alexa Statin Therapy and Tendon Disorders | Open Access Journals
ISSN: 2153-0637
Journal of Glycomics & Lipidomics
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Statin Therapy and Tendon Disorders

Oliveira LP*, Vieira CP, Guerra FR, Almeida MS and Pimentel ER

Department of Functional and Structural Biology, Institute of Biology, University of Campinas, Brazil

*Corresponding Author:
Letícia Prado de Oliveira
Department of Structural and Functional Biology
Institute of Biology
University of Campinas, Campinas, Brazil
Tel: 55 (19) 3521-6117/55 (19) 3521-6115
E-mail: [email protected]

Received date: September 12, 2013; Accepted date: September 12, 2013; Published date: September 22, 2013

Citation: Oliveira LP, Vieira CP, Guerra FR, Almeida MS, Pimentel ER (2013) Statin Therapy and Tendon Disorders. J Glycomics Lipidomics 3:e115. doi:10.4172/2153-0637.1000e115

Copyright: © 2013 Oliveira LP, et al. This is an open-access article distributed under the terms of the Creative Commons Attribution License, which permits unrestricted use, distribution, and reproduction in any medium, provided the original author and source are credited.

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Statins are considered first-line therapy for the prevention and treatment of atherosclerotic vascular disease. They are highly effective agents in reducing low-density lipoprotein(LDL) cholesterol and demonstrated to reduce morbidity and mortality in patients with cardiovascular disease [1].

The 3-hydroxy-3-methylglutaryl-coenzyme A (HMG-CoA) reductase is an enzyme that catalyzes the conversion of HMG-CoA to mevalonic acid, a precursor of cholesterol. This enzyme is a target for pharmacological intervention since it acts on cholesterol biosynthesis. At the cellular level, statins inhibit the conversion of HMG-CoA to mevalonic acid, and as a result, inhibit cholesterol synthesis in the liver [2].

Due to the reduction of the intracellular cholesterol there is a stimulus to the cell to increase the production of LDL receptors. With the increase in the number of LDL receptors, cells can capture a larger amount of circulating LDL-cholesterol, and therefore lower plasma levels of this lipoprotein [1].

Even being quite effective drugs they have some adverse effects, among which we can mention constipation, headaches, sleep disturbances, and other more serious complications such as liver and musculoskeletal toxicity [3,4].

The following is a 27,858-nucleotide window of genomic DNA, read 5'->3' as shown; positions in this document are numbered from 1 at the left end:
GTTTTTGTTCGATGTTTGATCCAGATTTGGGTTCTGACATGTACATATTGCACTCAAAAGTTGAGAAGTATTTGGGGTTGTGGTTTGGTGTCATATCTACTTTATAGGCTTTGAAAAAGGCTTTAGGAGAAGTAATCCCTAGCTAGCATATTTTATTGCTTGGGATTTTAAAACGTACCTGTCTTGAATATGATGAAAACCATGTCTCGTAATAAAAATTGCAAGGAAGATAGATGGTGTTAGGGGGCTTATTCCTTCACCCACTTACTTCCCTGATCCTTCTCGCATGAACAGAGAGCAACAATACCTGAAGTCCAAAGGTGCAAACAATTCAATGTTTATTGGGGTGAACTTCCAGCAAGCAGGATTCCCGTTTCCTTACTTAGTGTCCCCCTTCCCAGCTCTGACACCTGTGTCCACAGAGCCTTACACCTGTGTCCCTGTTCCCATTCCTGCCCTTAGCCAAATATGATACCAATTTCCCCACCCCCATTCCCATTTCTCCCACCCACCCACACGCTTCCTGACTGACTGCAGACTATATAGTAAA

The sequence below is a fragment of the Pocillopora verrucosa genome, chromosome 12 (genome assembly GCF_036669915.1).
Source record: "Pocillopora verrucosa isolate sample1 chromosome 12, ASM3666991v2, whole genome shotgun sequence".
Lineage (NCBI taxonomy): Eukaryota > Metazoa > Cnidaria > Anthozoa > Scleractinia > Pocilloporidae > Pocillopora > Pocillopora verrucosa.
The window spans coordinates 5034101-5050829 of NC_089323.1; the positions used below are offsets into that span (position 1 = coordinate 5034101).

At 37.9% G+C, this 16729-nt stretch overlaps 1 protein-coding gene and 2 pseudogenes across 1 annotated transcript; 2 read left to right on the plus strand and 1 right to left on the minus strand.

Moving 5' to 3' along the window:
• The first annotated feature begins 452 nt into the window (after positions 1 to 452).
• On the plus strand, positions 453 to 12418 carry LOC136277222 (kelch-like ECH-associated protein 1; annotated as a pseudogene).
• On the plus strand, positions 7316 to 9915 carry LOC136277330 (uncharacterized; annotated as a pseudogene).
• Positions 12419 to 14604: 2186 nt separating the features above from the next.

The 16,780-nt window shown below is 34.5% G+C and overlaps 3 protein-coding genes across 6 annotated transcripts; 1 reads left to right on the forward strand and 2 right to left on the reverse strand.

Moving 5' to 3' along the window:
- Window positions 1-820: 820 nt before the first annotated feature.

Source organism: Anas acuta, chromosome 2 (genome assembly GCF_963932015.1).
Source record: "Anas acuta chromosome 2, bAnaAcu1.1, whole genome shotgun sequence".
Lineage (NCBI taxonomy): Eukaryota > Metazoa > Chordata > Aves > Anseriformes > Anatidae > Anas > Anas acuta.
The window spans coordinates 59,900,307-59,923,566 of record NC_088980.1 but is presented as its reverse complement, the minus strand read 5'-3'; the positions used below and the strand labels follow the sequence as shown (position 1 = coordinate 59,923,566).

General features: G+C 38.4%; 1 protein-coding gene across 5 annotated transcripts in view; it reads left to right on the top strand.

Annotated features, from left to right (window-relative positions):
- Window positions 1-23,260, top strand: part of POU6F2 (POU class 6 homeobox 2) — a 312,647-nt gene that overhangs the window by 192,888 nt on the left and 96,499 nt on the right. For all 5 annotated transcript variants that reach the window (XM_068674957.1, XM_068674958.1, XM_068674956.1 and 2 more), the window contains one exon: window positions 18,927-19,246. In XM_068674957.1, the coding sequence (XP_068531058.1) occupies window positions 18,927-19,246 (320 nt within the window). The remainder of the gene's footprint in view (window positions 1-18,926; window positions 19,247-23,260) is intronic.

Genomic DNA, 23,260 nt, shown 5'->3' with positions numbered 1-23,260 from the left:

Although the incidence of myopathy is very low (about 0.01%), it increases proportionally to the concentrations of statins [5]. More rarely an extreme elevation of creatine phosphokinase may occur and can be associated with rhabdomyolysis and renal failure, especially in elderly patients that use statins in combination with certain types of drugs, such as fibrates and niacin [5,6].

Recently, cases of tendonitis and tendon ruptures have been associated with the use of statins [7]. These complications are observed in tendons in different sites, for example, the distal biceps tendon [8], the patellar tendon [9], the quadriceps tendon [10,11] and the Achilles tendon [9,12,13] which seems to be more affected by injuries [14].

Simavastatin and atorvastatin are some of the most frequently used statins in the treatment of hypercholesterolemia, they have high efficacy and tolerability [15] and however, these statins are the main involved in tendinopathy [14]. These adverse effects in the tendons are related to the effect of statins on metalloproteinase’s (MMPs) activity and are often unreported to the pharmacovigilance centers [12,16].

Biochemical analyzes in tendons of rats after chronic treatment with statins, showed significant alterations in the extracellular matrix of tendons, such as, reduced content of collagen I and augmented activity of MMPs [17]. Type I collagen is the major structural component of tendons, form highly oriented fibers that give strength and resistance to the tissue [18]. MMPs are important enzymes responsible for maintaining homeostasis of the tendon extracellular matrix; and these enzymes are required for the repair and remodeling of injured tendons [19]. Therefore, changes in the collagen I and in the MMPs can cause serious damage to the tendons.

Changes in the extracellular matrix of the tendons, after treatment with statins, possibly cause micro damage and ruptures in this tissue. Therefore, during treatment with any drug of this class of lipidlowering drugs, the patients should be carefully monitored for signs and symptoms related to tendinopathy and tendon rupture. When tendon injury is detected the prescriber will assess whether the patient should continue the treatment with statins.

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